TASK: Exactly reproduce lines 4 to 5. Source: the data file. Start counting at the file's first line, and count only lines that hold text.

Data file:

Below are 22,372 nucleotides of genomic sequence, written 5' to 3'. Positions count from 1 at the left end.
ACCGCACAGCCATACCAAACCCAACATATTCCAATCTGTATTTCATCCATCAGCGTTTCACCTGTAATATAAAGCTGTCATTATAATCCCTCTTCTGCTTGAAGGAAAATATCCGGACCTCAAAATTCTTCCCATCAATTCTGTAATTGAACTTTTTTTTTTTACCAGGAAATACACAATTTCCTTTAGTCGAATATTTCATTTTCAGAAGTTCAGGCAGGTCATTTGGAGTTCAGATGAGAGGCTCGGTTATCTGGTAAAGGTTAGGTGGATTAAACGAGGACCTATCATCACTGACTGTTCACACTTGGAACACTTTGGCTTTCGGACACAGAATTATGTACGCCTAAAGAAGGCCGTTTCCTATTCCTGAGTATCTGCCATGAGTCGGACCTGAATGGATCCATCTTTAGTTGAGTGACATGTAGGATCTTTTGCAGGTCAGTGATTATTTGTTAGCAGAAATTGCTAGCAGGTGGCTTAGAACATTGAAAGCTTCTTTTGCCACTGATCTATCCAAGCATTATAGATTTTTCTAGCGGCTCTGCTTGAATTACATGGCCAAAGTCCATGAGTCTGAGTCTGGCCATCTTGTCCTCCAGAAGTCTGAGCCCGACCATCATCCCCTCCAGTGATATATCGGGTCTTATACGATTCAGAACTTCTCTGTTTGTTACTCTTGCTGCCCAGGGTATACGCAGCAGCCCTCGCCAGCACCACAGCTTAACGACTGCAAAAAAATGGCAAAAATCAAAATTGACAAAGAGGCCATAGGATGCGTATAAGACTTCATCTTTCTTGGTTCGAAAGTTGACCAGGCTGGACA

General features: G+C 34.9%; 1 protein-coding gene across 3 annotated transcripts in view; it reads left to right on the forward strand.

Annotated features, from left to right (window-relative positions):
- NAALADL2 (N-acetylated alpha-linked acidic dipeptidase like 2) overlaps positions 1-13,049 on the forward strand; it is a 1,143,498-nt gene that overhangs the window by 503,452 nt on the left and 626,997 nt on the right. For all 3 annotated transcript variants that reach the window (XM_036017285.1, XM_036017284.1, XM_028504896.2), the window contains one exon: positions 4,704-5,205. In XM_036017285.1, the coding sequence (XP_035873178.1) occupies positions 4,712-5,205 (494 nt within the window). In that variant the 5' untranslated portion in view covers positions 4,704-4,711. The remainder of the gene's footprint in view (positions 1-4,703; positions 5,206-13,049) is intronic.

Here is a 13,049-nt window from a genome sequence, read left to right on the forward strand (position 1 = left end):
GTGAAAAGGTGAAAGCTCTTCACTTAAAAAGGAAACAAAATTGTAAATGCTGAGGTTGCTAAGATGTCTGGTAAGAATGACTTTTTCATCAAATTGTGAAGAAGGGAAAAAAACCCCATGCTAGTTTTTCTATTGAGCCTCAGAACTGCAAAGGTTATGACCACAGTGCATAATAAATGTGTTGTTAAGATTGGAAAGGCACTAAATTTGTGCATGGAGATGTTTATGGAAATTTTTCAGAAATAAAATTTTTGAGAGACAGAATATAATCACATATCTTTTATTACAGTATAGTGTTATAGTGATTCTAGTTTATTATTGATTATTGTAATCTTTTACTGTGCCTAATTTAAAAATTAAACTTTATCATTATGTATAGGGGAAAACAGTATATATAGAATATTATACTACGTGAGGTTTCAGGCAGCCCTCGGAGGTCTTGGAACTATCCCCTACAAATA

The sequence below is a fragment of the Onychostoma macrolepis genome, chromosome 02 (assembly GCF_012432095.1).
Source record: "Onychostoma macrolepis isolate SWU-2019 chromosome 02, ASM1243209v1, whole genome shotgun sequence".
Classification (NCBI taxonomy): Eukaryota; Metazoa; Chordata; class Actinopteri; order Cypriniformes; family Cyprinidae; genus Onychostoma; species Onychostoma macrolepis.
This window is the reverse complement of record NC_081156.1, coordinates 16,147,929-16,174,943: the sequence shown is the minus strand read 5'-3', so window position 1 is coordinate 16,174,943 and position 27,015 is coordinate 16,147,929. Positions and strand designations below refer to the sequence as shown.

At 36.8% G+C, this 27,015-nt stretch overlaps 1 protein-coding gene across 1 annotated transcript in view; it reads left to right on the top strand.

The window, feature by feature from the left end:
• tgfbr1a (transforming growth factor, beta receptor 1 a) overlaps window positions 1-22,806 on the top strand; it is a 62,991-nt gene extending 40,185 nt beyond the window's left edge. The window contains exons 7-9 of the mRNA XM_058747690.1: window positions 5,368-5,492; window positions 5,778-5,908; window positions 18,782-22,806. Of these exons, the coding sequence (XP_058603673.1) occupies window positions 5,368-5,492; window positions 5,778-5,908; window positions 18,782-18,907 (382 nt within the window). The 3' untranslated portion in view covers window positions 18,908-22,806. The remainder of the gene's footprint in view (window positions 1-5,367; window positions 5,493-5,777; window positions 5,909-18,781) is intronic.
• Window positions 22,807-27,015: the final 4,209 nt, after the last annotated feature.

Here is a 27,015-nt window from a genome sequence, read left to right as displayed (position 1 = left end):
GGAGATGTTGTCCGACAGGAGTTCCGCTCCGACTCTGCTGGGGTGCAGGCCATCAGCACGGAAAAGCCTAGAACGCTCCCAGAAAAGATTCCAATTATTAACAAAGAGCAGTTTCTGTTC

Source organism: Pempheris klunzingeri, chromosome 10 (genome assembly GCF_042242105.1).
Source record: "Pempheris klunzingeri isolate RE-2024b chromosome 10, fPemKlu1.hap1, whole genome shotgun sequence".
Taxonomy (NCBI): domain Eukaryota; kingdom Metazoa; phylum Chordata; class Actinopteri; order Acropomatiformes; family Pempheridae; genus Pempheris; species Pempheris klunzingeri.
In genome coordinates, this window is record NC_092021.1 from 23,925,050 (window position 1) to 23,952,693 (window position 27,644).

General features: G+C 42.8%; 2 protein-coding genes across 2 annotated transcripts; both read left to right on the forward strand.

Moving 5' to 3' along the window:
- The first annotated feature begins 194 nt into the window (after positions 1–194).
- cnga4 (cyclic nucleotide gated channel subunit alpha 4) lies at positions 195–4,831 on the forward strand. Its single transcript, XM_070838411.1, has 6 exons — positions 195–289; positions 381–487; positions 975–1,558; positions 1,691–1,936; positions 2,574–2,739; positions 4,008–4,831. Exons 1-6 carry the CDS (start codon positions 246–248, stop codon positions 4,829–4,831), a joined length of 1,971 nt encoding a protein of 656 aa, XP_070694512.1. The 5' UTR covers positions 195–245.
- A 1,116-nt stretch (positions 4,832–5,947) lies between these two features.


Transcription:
Annotated features, from left to right (window-relative positions):
- NAALADL2 (N-acetylated alpha-linked acidic dipeptidase like 2) overlaps positions 1-13,049 on the forward strand; it is a 1,143,498-nt gene that overhangs the window by 503,452 nt on the left and 626,997 nt on the right. For all 3 annotated transcript variants that reach the window (XM_036017285.1, XM_036017284.1, XM_028504896.2), the window contains one exon: positions 4,704-5,205. In XM_036017285.1, the coding sequence (XP_035873178.1) occupies positions 4,712-5,205 (494 nt within the window). In that variant the 5' untranslated portion in view covers positions 4,704-4,711. The remainder of the gene's footprint in view (positions 1-4,703; positions 5,206-13,049) is intronic.